Coworking for the AEC Community: Is It a Good Idea?

A group of professionals is testing this idea and needs your feedback.

Image courtesy of the author.
Image courtesy of the author.

I’ve been working out of a coworking space in Washington, DC’s Georgetown neighborhood for the past year. And it has been a very interesting and positive experience.

For starters, the building is gorgeous and the location is wonderful. We can work in the terrace overlooking the canal. The Wi-Fi is reliable. The people are really nice and there are some killer cookies and snacks on Fridays. We have met interesting people around the cafeteria table. We can ask the staff to do some clerical work for us and we only pay a monthly membership.

There are a few “BUTs”, though. I’m working for a small engineering consulting firm, and every time my boss (the engineer) wants to talk about his projects or pick somebody’s brain, there is no one from the construction industry around. Whenever he needs to print large format documents, we have to outsource it. If he wants to open the plans of the bridge project he is working on I have to put away my laptop to free desk space. We don’t have the capacity to scan drawings, or to hang them on the wall on a meeting room.

So we started playing with this idea: what if we created a coworking space where these “BUTs” are resolved? What if we invited the freelancers and small business of the AEC (Architecture, Engineering and Construction) industry to join us?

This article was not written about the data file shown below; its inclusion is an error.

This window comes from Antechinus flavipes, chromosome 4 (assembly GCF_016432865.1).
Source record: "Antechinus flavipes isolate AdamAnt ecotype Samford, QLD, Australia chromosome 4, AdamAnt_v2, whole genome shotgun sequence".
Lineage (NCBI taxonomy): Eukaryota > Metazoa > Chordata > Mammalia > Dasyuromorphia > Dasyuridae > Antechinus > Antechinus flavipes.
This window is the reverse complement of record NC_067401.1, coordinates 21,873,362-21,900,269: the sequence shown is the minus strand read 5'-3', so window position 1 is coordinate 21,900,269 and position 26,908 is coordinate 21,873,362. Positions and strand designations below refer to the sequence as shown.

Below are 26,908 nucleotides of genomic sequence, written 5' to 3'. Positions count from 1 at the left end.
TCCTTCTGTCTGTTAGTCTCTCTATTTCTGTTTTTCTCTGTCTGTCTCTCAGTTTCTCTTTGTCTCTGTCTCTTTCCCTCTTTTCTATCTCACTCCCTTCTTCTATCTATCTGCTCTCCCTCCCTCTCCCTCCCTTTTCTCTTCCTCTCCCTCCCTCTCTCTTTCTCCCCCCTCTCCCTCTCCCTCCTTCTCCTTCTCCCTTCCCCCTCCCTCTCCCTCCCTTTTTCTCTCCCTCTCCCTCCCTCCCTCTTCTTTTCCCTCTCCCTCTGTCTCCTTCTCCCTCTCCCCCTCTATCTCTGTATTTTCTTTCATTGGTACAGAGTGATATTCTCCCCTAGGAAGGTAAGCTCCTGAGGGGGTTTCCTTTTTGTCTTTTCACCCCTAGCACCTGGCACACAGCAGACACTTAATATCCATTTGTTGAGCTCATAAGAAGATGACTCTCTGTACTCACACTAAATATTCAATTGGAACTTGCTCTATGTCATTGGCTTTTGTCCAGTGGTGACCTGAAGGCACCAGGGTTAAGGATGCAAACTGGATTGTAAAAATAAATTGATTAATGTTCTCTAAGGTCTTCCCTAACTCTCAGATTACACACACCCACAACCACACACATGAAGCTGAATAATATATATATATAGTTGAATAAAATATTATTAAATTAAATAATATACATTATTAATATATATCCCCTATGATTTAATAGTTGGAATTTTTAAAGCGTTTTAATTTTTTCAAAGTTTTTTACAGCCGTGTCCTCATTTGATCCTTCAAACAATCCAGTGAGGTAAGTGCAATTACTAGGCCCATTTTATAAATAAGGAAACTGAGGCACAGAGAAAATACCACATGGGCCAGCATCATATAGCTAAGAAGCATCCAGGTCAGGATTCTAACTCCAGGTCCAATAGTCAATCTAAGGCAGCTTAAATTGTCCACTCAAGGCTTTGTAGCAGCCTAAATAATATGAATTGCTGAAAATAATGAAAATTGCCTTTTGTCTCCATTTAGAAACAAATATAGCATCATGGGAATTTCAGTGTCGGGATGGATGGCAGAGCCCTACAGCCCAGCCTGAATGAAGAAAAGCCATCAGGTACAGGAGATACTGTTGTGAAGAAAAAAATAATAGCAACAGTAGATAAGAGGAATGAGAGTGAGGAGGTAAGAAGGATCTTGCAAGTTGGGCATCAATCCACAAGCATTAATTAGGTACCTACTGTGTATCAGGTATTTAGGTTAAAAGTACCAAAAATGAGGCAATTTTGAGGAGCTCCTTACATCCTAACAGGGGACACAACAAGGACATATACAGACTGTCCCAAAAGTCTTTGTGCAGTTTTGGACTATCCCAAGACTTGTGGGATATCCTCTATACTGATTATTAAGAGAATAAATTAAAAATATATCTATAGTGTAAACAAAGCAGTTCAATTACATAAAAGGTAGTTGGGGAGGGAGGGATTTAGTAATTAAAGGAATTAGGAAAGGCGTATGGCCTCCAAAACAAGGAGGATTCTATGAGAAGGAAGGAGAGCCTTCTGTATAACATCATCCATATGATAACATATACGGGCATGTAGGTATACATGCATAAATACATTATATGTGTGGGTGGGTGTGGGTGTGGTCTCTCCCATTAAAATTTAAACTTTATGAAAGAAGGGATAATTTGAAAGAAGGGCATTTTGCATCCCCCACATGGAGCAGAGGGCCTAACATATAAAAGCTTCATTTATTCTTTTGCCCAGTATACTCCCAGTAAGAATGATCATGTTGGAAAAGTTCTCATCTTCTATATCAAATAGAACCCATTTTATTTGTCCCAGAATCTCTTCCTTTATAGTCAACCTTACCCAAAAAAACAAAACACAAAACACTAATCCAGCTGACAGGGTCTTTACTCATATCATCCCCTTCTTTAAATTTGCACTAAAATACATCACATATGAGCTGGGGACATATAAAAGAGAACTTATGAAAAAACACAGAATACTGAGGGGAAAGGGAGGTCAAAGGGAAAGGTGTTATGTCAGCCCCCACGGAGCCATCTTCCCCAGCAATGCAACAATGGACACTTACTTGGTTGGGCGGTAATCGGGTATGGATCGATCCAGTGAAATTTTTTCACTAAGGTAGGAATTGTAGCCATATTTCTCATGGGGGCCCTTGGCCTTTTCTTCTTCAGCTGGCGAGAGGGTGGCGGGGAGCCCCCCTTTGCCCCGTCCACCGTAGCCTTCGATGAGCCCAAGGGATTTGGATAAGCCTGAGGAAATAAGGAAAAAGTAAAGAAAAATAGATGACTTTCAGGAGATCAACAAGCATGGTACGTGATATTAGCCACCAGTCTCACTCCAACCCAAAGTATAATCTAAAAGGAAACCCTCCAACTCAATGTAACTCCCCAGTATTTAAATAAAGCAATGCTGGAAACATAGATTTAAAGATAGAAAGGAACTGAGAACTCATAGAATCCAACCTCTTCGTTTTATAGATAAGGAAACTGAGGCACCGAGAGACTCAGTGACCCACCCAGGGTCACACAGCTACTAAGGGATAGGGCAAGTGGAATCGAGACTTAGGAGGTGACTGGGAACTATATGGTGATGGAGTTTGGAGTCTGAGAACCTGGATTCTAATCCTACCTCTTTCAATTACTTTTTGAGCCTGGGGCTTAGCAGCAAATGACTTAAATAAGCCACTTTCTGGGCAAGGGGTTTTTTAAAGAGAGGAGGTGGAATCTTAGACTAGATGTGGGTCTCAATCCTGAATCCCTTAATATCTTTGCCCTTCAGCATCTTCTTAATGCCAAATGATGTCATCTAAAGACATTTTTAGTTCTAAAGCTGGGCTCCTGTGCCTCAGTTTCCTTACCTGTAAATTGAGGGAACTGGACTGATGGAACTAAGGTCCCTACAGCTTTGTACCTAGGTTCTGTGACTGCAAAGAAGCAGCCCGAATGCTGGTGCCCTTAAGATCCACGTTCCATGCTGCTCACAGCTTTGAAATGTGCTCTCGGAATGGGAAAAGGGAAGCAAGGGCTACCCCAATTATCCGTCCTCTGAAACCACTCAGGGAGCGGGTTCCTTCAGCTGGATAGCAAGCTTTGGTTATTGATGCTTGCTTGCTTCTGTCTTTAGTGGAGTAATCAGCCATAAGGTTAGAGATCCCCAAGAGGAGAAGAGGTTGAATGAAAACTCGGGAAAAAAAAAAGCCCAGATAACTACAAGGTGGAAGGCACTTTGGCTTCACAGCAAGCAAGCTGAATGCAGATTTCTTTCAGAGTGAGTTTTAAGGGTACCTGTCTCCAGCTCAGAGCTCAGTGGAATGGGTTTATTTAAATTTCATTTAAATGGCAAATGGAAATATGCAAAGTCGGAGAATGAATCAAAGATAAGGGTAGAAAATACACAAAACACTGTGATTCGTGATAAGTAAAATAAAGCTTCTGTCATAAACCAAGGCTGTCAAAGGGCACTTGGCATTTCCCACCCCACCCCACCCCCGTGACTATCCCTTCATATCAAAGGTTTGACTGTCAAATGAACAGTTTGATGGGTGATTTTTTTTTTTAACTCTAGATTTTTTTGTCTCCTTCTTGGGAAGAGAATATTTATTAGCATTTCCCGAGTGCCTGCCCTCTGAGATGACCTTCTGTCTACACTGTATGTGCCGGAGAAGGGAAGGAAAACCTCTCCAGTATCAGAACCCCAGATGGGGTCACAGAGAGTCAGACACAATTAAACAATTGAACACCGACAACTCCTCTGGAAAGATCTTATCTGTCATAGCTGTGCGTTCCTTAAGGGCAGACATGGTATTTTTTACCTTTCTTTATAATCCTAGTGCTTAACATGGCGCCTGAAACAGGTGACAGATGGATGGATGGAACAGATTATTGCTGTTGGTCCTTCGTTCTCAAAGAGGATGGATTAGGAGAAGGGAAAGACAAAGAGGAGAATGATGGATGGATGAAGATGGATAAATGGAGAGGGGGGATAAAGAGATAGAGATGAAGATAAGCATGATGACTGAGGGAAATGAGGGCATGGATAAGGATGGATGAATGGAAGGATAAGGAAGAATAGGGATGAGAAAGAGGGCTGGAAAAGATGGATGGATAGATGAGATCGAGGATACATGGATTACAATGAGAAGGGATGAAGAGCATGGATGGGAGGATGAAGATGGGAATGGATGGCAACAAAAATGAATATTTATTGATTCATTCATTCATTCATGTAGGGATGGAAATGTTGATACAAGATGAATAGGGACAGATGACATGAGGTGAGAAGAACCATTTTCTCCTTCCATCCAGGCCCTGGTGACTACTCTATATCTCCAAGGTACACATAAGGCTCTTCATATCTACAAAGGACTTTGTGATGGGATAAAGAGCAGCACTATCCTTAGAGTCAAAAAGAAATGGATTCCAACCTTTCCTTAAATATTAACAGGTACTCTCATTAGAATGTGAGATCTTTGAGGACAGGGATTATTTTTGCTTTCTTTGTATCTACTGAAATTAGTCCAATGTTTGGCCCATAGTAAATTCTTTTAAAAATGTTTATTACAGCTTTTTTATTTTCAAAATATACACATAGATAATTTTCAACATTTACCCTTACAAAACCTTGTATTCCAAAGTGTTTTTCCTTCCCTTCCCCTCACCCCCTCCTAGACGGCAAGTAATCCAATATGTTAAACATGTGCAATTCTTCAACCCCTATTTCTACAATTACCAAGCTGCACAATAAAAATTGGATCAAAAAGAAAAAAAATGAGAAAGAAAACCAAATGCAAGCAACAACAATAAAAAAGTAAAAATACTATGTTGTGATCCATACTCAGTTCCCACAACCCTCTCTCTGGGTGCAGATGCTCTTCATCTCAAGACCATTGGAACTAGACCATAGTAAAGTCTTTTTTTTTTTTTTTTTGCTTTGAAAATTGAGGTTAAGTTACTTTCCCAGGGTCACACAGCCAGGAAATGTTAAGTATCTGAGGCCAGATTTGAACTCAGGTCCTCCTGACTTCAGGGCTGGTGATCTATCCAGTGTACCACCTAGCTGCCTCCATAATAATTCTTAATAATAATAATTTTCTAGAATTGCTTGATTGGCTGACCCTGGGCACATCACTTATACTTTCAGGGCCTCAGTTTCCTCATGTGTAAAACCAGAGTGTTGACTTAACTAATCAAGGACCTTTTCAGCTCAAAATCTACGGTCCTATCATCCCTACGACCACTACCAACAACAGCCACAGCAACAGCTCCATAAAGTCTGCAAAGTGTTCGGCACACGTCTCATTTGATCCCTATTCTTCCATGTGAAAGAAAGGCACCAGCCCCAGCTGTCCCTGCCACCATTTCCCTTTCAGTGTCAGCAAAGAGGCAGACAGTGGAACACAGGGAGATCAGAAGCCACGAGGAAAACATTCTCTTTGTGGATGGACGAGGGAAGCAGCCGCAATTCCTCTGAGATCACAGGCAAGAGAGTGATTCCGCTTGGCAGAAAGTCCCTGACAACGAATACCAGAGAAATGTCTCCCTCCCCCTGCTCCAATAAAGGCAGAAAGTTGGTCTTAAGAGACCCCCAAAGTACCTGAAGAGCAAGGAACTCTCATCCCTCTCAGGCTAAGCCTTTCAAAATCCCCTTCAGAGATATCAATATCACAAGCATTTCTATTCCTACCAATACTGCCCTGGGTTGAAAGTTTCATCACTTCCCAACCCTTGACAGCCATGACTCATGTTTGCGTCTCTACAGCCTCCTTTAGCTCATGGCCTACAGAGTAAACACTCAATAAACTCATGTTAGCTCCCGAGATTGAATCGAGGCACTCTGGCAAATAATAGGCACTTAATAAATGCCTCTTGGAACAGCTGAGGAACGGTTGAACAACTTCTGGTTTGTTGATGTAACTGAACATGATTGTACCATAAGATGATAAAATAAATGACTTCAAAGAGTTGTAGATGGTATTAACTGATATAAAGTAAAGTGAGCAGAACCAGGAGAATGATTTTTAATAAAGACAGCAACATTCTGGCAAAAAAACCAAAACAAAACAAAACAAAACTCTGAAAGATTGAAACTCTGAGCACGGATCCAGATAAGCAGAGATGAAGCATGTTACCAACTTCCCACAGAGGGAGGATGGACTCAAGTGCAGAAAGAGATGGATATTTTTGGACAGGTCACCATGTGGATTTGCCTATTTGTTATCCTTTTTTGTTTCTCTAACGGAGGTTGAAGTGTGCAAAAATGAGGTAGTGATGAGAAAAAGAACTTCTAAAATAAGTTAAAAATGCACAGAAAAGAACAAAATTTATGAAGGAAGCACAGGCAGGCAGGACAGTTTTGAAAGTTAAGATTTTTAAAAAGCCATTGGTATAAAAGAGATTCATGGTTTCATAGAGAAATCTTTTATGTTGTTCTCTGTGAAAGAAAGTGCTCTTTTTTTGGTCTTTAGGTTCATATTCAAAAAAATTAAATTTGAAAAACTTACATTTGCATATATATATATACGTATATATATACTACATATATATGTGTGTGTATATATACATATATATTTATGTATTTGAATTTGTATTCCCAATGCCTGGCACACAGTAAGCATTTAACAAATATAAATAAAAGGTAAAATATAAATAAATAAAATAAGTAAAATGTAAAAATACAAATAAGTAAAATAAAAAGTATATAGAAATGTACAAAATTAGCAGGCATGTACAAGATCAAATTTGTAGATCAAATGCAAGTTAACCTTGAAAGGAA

As we see it, it would mean retaining all the advantages of the small firms while having the resources of the big firms. It would mean that the small firm “A” could collaborate with the freelance “B” to bid for a project.

There is a long list of resources available in large firms that increase their capacity, and that are usually too expensive for small firms: large scale printing, readily accessible software, samples library, meeting rooms, project centers, training facilities for Continuing Education courses. Imagine your small firm can have access to all of this, then you realize how convenient this idea is.

So I was sent to find out if all of this was feasible. I attended coworking conferences and events, I met people, I read and researched. As it turns out, it is feasible.

According to my research, the last available U.S. census (2013) shows there are 2,133 small firms (less than 20 employees), with a total of 11,325 employees in the construction field in the DMV area (not including the residential remodeling field).

So here we are, working on this project and we need feedback from the community.

We have created a short survey to help us determine what amenities are most important for the community and to help us focus on what is really useful.

Please help us! Just fill the survey and click submit. It is anonymous unless you want to leave your name and email to receive updates.

For more info, check out www.builtenvironmentlab.com.

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